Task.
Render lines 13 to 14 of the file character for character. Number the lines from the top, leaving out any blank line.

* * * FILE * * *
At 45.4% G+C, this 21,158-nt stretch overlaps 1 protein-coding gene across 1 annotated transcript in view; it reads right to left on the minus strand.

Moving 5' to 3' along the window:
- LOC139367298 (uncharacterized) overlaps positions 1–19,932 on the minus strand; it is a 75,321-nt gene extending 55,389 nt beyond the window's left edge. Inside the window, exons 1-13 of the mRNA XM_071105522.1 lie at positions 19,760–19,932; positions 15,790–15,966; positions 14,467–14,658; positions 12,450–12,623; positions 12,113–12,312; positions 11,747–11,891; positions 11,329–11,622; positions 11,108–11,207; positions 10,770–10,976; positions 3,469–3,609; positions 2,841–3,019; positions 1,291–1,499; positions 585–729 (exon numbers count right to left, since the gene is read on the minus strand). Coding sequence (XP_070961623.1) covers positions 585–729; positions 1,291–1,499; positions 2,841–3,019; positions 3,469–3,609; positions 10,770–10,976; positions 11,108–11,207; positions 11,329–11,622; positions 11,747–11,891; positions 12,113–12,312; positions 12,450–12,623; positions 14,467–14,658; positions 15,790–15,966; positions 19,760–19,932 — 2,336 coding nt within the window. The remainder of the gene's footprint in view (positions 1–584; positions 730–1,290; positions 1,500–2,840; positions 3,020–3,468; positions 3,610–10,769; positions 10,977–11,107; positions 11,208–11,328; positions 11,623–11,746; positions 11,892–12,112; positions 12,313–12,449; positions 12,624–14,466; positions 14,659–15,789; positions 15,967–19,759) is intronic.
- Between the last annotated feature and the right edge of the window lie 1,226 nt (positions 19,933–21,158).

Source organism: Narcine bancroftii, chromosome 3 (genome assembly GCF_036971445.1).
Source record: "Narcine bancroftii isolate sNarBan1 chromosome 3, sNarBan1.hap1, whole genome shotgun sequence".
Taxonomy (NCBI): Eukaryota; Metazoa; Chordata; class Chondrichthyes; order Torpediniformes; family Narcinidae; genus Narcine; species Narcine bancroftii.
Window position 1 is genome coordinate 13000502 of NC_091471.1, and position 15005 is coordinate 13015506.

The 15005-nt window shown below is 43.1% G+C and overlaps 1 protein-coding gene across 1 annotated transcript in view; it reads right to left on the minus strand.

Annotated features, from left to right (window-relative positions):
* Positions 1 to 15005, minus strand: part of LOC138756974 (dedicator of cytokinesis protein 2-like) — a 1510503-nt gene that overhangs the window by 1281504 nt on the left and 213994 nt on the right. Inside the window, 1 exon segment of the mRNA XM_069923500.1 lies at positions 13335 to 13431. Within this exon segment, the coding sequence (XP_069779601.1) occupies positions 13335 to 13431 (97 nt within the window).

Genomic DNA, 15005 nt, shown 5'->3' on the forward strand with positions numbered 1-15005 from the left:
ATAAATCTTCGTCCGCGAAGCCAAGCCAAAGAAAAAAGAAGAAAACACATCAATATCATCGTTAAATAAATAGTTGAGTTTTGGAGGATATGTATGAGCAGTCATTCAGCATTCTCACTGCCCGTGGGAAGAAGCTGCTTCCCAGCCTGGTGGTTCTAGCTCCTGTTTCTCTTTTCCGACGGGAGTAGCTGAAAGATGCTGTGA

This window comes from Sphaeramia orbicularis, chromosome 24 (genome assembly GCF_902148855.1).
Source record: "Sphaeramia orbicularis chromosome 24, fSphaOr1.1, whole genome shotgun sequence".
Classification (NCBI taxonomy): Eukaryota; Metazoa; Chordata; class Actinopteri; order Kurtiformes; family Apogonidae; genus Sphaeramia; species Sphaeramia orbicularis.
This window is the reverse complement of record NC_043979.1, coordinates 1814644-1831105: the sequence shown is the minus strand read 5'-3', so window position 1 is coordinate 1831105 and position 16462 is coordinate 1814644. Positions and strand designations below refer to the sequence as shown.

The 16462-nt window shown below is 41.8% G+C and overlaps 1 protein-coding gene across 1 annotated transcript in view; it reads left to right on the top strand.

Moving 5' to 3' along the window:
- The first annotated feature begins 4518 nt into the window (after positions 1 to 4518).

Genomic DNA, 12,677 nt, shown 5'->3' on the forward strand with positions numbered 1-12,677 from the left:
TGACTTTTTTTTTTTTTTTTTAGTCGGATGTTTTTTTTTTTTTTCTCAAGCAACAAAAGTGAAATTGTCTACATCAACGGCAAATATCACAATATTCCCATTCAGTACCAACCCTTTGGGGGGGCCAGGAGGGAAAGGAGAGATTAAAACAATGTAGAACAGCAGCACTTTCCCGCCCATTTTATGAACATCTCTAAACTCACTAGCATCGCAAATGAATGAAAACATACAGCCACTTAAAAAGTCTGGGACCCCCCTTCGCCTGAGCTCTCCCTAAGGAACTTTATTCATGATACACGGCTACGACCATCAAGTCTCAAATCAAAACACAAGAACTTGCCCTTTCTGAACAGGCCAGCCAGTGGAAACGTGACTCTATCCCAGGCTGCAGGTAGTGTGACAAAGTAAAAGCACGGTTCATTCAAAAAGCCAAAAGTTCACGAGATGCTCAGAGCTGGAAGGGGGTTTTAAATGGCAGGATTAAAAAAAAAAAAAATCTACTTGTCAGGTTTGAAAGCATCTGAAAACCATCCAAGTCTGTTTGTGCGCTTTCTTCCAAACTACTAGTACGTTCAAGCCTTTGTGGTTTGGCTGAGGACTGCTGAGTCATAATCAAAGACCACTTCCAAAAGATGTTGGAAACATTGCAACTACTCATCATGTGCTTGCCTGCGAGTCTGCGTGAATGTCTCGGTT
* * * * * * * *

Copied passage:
ATAAATCTTCGTCCGCGAAGCCAAGCCAAAGAAAAAAGAAGAAAACACATCAATATCATCGTTAAATAAATAGTTGAGTTTTGGAGGATATGTATGAGCAGTCATTCAGCATTCTCACTGCCCGTGGGAAGAAGCTGCTTCCCAGCCTGGTGGTTCTAGCTCCTGTTTCTCTTTTCCGACGGGAGTAGCTGAAAGATGCTGTGA

This window comes from Sphaeramia orbicularis, chromosome 24 (genome assembly GCF_902148855.1).